Engineering Prototypes, Precision Machining and Fabrication
Formed parts, precision-machined parts, preproduction runs, engineering prototypes and fabricated assemblies comprise the services of a single source supplier. These services must be supported by skilled modelmakers and machinists who operate in concert with a rigid inspection program.
Prototypes can be made from steel, stainless steel, other ferrous alloys, aluminum and machinable plastics. The jobs as well as the specifications come from machinery, printing, aerospace, medical, automotive and university sources.
Preproduction and low-volume runs can cover from 1 to 500 pieces in precision machining and up to 4,000 in a fabrication application. The fabrication of assemblies can involve as many as eight components to generate one finished part.
Some of the advantages of the engineering prototype shop are that it can serve as a test lab for a client or can provide 1 to 10 parts for the customer to show OEM prospects. Another advantage of this approach is that one is not married to expensive tooling, thus, product flexibility with economy. Note that up to 50% of prototypes are modified after their first showing.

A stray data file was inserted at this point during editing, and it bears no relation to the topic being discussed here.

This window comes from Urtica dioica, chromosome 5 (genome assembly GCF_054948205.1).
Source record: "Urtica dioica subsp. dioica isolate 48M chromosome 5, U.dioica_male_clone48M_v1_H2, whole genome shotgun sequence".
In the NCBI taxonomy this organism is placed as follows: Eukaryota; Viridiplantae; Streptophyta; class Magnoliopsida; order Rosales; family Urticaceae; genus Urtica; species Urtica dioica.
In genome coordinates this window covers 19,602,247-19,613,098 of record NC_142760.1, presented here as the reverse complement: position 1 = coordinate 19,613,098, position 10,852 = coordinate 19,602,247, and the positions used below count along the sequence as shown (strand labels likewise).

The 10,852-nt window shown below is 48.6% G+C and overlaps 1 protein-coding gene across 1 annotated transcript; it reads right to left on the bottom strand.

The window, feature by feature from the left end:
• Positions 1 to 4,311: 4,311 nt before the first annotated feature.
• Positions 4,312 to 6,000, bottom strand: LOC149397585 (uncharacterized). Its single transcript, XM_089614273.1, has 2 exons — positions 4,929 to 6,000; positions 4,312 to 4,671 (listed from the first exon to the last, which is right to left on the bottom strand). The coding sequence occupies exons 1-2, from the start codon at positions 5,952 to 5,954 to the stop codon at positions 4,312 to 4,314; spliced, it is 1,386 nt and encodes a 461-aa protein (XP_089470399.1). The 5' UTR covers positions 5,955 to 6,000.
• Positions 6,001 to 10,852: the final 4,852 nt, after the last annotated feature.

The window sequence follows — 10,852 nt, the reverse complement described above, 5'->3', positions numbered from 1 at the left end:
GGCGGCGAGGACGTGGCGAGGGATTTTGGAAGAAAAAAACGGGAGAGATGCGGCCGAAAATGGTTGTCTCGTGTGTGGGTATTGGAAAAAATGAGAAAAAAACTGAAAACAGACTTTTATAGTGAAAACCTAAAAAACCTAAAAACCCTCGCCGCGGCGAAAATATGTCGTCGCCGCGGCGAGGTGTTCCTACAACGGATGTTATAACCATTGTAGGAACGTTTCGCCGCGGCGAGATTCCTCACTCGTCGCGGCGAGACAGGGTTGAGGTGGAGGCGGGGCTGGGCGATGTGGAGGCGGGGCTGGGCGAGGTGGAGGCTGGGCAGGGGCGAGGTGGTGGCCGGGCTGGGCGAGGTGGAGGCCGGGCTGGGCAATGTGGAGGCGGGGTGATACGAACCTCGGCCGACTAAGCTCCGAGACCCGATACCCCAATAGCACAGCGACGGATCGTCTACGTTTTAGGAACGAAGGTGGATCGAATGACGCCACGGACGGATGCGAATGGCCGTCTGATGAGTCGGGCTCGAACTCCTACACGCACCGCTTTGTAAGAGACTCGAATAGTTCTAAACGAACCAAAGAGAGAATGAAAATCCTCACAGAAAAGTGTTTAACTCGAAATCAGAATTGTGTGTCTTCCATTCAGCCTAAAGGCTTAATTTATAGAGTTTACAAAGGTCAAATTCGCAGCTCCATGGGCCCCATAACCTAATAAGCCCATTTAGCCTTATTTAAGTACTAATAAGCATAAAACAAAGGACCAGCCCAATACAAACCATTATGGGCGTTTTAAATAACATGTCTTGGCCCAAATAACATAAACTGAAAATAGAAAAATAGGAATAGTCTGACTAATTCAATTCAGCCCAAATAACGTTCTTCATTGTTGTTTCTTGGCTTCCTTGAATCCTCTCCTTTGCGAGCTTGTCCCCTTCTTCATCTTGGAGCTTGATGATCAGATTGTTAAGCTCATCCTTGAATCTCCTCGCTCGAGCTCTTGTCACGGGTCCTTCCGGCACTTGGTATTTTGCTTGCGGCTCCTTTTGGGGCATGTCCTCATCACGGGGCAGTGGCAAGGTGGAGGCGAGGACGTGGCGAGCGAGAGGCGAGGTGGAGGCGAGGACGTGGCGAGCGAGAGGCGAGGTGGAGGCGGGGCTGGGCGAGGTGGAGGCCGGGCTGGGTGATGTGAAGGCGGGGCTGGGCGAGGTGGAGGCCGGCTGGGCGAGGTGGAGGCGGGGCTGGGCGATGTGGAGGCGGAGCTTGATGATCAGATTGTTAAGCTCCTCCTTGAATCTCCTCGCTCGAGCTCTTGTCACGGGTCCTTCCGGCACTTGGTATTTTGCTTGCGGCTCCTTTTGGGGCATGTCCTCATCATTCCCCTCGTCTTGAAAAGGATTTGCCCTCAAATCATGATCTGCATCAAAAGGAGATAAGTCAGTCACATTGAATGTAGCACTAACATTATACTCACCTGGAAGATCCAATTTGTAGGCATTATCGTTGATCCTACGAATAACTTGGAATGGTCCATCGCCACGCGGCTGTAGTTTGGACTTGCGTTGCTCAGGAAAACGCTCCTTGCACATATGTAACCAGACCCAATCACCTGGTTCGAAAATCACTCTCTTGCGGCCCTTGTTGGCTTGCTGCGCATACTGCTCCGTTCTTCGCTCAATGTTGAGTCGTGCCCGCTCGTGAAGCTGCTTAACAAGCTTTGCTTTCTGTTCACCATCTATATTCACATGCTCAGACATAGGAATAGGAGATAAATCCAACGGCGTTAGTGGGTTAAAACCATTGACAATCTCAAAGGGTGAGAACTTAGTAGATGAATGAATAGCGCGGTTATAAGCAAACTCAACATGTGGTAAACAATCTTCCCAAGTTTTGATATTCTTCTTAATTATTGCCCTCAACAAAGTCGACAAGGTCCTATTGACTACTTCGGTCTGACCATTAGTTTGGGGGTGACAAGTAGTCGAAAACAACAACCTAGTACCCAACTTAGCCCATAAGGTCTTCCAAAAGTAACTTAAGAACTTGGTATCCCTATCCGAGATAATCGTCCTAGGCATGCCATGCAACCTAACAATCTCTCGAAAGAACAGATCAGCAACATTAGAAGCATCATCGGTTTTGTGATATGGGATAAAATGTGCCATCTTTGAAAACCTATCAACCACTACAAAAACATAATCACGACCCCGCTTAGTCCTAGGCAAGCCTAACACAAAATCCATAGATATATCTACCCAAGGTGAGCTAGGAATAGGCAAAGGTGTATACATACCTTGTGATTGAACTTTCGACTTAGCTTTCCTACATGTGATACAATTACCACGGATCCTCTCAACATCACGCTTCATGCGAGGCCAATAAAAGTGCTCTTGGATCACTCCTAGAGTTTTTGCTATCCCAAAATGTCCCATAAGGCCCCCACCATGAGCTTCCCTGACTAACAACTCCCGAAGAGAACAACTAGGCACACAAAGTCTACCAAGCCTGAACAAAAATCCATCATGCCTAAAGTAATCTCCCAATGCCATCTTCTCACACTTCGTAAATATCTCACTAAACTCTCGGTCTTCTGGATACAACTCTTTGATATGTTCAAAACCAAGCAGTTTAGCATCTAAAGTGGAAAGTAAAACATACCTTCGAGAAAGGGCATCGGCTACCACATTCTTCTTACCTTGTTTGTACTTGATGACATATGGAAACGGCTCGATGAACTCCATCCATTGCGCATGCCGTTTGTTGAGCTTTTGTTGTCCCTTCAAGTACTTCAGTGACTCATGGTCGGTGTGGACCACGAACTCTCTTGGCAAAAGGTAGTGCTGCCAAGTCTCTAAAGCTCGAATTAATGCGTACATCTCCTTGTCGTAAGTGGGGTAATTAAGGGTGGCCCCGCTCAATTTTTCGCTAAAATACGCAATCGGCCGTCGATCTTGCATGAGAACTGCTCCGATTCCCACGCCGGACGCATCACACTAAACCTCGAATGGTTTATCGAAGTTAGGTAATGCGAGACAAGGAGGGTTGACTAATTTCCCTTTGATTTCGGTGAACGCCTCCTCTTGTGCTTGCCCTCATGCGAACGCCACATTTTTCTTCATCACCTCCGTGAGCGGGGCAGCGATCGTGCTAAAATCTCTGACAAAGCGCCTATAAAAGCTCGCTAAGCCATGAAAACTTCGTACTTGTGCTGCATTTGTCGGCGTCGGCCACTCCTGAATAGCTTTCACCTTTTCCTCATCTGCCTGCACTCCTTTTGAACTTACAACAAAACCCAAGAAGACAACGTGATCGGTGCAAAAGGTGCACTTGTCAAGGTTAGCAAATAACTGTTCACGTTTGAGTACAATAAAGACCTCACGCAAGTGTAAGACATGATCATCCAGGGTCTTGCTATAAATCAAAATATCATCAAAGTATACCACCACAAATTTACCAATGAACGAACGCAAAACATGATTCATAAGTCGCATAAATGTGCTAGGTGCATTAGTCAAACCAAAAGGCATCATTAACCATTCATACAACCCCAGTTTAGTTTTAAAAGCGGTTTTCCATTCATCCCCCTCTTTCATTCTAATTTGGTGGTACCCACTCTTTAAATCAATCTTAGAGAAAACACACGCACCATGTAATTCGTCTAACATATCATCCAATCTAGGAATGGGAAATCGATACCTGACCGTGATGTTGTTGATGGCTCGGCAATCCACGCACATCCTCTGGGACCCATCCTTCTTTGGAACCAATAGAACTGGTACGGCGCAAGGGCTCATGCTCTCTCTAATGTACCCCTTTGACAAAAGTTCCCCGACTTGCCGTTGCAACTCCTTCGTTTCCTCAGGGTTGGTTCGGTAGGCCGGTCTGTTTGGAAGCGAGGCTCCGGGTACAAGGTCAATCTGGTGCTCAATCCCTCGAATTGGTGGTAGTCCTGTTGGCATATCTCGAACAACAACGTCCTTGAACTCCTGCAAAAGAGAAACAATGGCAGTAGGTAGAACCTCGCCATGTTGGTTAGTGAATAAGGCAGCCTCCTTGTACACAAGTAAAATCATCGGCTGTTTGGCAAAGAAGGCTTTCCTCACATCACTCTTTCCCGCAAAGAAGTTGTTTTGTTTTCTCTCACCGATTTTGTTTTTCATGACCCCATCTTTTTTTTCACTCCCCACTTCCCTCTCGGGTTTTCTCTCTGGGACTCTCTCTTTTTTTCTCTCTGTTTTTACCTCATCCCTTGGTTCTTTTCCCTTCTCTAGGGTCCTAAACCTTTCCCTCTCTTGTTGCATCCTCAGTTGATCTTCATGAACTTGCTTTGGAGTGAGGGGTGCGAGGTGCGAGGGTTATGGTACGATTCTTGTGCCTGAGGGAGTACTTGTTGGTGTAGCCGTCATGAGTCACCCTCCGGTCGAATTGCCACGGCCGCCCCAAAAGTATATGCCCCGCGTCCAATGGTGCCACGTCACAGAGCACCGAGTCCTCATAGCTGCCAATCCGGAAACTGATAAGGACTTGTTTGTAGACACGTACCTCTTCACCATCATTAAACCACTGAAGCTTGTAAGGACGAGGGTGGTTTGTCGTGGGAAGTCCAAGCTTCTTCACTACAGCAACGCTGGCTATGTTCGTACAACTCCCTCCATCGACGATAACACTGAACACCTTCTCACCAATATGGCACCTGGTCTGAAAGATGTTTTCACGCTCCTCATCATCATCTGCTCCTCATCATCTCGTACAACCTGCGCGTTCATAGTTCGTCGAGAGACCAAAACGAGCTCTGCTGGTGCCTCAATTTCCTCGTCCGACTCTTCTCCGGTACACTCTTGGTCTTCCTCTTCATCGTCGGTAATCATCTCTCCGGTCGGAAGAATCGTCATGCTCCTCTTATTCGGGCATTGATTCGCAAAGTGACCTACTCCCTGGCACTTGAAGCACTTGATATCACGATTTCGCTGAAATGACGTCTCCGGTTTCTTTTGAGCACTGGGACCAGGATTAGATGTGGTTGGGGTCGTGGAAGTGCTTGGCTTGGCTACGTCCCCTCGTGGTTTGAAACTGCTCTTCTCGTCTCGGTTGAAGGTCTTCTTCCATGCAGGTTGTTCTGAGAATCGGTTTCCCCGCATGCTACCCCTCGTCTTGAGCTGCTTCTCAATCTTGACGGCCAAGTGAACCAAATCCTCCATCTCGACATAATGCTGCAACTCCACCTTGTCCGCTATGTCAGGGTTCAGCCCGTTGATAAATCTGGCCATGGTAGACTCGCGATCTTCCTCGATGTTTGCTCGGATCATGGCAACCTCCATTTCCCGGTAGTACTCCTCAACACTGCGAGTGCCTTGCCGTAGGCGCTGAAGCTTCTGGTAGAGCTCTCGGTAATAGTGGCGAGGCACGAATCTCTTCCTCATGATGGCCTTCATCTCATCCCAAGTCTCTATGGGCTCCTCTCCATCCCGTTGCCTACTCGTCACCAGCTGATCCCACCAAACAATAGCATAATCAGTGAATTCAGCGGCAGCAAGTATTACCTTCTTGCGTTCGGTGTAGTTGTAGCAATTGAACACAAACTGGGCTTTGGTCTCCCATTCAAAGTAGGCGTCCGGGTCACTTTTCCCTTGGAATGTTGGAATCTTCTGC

A major disadvantage of prototype and short-run is that the price per part is high. The array of tools to support short-run, precision machining and prototype manufacturing include manual and CNC milling machines, press brakes, punches, drills, grinders, shears, welders and sand blasting and painting facilities. Sophisticated measuring equipment and other inspection instruments are also required in these operations. Suppliers must be able to work with client sketches and downloaded disks.
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